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Al Qaeda goes north: Police chief killed in Mosul

The provincial police chief died in a suicide bombing Thursday while inspecting the site of a major bombing in Mosul.

By Sam DagherCorrespondent of The Christian Science Monitor / January 25, 2008

Devastated neighborhood: On Wednesday, a massive explosion destroyed or badly damaged 35 houses and killed 34 people in Mosul, a city in northern Iraq.




The police chief of the northern Iraqi province of Nineveh was killed by a suicide bomber dressed in a police uniform Thursday in the provincial capital of Mosul, according to the US military. He had arrived to survey the scene of a major bomb attack that had devastated an entire neighborhood the day before.

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Brig. Gen. Saleh Muhammad Hassan al-Jubouri is the second Iraqi provincial police chief to be killed in less than two months and his death underscores the fragility of the security situation in northern Iraq which has seen numerous attacks in recent weeks. Al Qaeda-linked insurgents have fled to this area from Baghdad and Anbar Province to the south and are targeting new citizen militias, US officials say.

Al Qaeda in Iraq's "first choice [as a base of operations] was Anbar, and Mosul is the best substitute for Anbar," says Mustafa al-Ani, an analyst with the Dubai-based Gulf Research Center.

General Jubouri had only been the provincial police chief for two months, the province's deputy governor Khasro Goran told the Monitor in a telephone interview from Mosul.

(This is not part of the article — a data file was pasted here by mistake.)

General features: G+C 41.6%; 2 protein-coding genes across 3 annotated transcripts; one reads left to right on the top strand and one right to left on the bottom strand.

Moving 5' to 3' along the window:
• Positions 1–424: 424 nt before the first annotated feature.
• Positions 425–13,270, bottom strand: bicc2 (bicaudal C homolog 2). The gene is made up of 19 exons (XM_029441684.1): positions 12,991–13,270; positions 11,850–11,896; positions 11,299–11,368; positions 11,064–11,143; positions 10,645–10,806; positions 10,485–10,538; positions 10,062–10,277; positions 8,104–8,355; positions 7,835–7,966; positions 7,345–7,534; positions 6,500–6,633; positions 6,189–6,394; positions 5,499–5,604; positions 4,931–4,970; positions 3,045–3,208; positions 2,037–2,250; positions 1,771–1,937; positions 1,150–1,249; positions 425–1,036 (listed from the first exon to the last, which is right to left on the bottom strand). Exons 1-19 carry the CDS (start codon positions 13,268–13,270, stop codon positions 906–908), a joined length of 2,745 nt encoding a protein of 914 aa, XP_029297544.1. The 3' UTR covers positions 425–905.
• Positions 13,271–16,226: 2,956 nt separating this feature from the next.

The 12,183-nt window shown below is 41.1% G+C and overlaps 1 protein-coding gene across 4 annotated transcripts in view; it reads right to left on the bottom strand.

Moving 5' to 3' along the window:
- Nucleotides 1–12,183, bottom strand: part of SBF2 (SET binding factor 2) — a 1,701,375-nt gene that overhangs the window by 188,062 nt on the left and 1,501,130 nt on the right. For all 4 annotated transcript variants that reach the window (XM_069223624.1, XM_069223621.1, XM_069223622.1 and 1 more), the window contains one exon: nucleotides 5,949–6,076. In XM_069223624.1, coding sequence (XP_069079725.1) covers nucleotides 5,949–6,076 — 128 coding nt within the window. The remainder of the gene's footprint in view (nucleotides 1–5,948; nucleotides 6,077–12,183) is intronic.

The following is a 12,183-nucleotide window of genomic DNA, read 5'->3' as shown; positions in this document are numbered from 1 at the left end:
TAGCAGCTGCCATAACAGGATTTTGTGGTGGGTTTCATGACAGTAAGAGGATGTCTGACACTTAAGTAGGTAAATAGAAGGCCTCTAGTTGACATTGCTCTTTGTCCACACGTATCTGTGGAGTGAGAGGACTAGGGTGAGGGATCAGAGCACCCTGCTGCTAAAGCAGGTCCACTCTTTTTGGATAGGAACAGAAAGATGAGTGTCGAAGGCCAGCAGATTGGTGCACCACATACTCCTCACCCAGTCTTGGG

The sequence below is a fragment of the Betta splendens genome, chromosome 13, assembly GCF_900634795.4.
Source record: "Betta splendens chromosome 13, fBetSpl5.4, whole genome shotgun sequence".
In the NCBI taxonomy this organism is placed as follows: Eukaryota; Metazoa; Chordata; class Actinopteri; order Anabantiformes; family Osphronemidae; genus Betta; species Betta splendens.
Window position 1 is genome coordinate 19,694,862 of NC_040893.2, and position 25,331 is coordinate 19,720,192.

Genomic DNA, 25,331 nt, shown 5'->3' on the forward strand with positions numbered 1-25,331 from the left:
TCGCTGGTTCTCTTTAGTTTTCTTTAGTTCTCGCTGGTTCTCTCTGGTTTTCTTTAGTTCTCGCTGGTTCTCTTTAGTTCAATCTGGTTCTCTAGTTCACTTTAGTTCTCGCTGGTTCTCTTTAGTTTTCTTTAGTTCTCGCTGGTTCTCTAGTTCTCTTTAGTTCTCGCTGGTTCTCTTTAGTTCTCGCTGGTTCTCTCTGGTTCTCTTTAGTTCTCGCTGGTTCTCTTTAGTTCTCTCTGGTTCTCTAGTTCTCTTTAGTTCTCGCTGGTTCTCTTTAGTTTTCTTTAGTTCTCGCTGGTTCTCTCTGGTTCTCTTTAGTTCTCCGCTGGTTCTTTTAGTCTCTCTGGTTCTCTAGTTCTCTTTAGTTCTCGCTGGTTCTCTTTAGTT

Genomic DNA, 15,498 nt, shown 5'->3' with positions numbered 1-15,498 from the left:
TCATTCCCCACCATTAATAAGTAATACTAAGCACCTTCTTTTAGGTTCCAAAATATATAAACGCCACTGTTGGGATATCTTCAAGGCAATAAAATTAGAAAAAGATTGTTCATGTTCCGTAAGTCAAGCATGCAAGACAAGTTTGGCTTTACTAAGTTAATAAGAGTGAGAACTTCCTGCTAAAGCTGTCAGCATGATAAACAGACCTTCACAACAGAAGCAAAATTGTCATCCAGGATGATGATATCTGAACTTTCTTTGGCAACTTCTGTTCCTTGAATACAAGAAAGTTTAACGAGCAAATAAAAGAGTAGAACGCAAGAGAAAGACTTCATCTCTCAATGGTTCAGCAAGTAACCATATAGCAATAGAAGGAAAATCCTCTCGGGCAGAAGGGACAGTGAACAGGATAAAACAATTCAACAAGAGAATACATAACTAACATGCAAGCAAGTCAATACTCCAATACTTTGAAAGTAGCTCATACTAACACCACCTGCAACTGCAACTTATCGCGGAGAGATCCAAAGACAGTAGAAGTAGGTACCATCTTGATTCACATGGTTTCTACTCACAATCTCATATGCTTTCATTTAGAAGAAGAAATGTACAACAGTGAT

The US military said in a statement Thursday that two Iraqi policemen were killed and a US and Iraqi soldier were wounded in the attack against Jubouri, who was a native of the province. He hailed from a major predominantly Sunni Arab tribe, whose members have in recent months joined US-funded militia groups dubbed Concerned Local Citizens (CLCs) in the fight against Al Qaeda-linked militants.

The Wednesday attack in Mosul, while not unexpected, was on a tragic scale. At least 34 people were killed and 224 wounded when a three-floor building was blown up in the neighborhood of Al-Zanjili, a notorious insurgent stronghold on Mosul's west side.

Mr. Goran, the deputy governor, says the explosion occurred when the Iraqi Army arrived at the scene after receiving a tip that the abandoned building was being used by insurgents to store weapons and arms.

He says the powerful explosion brought down dozens of old homes in Zanjili. Many people were trapped under the rubble for hours. Fresh television footage of the bomb scene broadcast on Thursday showed a massive crater surrounded by heaps of debris from destroyed homes.

"We asked the central government to declare it a disaster zone," says Goran.

The commander of US forces in Northern Iraq, Maj. Gen. Mark Hertling told the Monitor in a telephone interview that US military experts who examined the scene Thursday concluded that nearly 25 tons (50,000 pounds) of explosive material was used in making it one of the largest bombings in Iraq since the start of the war.
General Hertling said that this "spectacular attack" may be the work of new Al Qaeda leaders in Mosul trying to establish themselves after the capture or killing of their predecessors.